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Tanking Ruble Hits Russian Tourists, Thai Hotels

Tourists walk on a beach in Pattaya, June 6, 2014.

Tourists walk on a beach in Pattaya, June 6, 2014.

Russia’s plunging currency is creating serious concerns for Thailand’s multi-billion dollar tourism industry, already suffering for the past year because of political upheaval that culminated in the May 22 bloodless military coup.

With the ruble crashing to record lows against the U.S. dollar and other currencies, Russians are cutting back on spending, including overseas travel.

That cutback is being felt in places like the beach resort city of Pattaya, on the east coast of the Gulf of Thailand. According to the Thai Hotel Association, the loss of the Russians, who are known as big spenders, has resulted in a 70 percent drop in hotel reservations from Russia during the upcoming high season, which runs from December 28 through January 15.

Suladda Sarutilavan, director of the Pattaya office of the Tourism Association of Thailand, told VOA News the Russians are second to none for the beach resort known for its licentious nightlife.

“Actually it’s a major or main market for Pattaya. Russian tourists are number one. Last year, we got around 1.7 million Russian tourists,” said Suladda.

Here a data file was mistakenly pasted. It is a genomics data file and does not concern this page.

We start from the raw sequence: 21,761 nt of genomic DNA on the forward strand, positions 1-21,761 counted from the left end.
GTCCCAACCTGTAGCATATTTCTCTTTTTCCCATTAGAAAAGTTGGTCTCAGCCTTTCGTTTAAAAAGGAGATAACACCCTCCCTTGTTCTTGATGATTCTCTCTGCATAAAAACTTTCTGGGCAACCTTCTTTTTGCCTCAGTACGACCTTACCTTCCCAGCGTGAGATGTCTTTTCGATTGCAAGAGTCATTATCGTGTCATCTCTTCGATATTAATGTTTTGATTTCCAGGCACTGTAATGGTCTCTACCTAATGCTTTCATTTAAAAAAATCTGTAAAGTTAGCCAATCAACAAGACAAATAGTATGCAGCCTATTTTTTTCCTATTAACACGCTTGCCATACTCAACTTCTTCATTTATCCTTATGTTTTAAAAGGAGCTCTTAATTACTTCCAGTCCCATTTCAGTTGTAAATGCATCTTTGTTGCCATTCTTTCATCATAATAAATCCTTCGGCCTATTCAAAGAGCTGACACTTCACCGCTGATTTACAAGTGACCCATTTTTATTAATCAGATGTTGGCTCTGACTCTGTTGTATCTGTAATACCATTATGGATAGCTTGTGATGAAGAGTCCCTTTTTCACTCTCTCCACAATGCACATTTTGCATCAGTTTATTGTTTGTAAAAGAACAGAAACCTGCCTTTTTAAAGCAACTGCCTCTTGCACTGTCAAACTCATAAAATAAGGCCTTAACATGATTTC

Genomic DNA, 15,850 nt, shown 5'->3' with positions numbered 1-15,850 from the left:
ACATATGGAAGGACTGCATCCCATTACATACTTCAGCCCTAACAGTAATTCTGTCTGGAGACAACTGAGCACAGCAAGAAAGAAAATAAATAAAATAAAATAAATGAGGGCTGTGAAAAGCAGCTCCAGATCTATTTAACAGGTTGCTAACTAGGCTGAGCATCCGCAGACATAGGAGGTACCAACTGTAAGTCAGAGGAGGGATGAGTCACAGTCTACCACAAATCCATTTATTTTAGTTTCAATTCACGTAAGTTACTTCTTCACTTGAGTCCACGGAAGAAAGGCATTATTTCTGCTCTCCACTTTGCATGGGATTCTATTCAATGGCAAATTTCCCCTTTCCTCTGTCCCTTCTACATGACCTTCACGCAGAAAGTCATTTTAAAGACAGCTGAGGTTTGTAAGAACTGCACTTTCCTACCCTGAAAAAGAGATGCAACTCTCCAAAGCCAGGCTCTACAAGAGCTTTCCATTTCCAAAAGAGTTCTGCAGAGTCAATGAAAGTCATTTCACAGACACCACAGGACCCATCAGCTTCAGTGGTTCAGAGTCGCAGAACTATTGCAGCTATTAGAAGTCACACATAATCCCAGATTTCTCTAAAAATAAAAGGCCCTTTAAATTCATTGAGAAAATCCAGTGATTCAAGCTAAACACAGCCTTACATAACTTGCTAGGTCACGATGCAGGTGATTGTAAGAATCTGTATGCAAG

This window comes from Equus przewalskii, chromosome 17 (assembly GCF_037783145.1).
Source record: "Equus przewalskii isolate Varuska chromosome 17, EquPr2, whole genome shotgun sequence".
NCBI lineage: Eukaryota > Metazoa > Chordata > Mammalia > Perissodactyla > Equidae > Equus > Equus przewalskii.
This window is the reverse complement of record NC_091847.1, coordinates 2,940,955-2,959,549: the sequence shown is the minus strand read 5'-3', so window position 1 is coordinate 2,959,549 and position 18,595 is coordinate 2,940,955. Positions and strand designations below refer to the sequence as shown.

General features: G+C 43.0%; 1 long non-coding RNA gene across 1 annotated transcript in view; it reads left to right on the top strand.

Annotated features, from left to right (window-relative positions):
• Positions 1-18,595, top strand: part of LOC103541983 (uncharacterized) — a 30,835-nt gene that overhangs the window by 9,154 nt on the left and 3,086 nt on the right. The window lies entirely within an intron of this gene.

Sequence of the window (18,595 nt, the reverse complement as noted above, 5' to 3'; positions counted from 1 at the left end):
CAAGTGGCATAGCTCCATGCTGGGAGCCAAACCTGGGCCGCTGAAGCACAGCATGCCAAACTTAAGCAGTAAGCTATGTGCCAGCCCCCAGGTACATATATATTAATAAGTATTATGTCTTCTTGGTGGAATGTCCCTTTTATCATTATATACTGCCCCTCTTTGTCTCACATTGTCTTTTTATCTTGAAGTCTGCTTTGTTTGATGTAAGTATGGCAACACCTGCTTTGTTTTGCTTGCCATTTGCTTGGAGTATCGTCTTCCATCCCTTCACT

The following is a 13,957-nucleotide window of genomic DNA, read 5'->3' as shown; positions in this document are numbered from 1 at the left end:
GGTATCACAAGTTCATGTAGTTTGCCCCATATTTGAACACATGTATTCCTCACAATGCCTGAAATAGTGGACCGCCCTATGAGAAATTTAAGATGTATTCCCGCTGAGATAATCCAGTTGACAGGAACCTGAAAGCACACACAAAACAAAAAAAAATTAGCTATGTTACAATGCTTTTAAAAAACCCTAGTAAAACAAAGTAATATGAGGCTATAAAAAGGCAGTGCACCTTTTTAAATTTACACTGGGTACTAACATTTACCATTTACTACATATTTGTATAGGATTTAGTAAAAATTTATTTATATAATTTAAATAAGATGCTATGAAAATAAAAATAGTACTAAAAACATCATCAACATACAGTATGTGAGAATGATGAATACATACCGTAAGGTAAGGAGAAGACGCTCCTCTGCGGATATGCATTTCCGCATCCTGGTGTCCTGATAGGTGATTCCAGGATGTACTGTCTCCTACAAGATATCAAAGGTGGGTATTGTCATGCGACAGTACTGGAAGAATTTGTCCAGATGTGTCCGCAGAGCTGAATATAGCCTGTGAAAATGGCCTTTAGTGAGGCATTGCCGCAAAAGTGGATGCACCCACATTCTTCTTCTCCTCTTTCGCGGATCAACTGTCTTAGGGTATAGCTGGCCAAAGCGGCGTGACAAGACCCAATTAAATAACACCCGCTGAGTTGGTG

The number of Russian visitors to all of Thailand totaled 1.4 million through November of this year. But December is shaping up to be a disaster, and the national hotel operators' association expects a drop of 50 percent for the total number of Russian tourists for 2014, compared to last year.

Suladda said popular destinations such as Pattaya, Phuket and Samui - all heavily reliant on visitors converting Russian rubles into Thai baht - are expecting things to stay bad for the next six months, at least.

“We don’t know when it’s going to end. For the tour operators and hoteliers who are dealing with the Russian market they are quite worried about it. But they are now trying to shift to other markets to compensate with the decreasing number of Russian incoming tourists to Pattaya,” said Suladda.

The Thai resort cities and islands dependent on the Russians are putting into place urgent marketing initiatives to make up for the shortfall by luring short-haul visitors from China and ASEAN nations.

In recent years, the Russian market has been the third-largest source of tourists for Thailand.

As for those still yearning for an affordable warm escape from the long, cold Russian winter, they are said to be shifting vacation plans to Vietnam and Myanmar.

Russian President Vladimir Putin told reporters Thursday that the "unfavorable situation" depreciating the ruble could improve as soon as the middle of 2015 but might last as long as two years.

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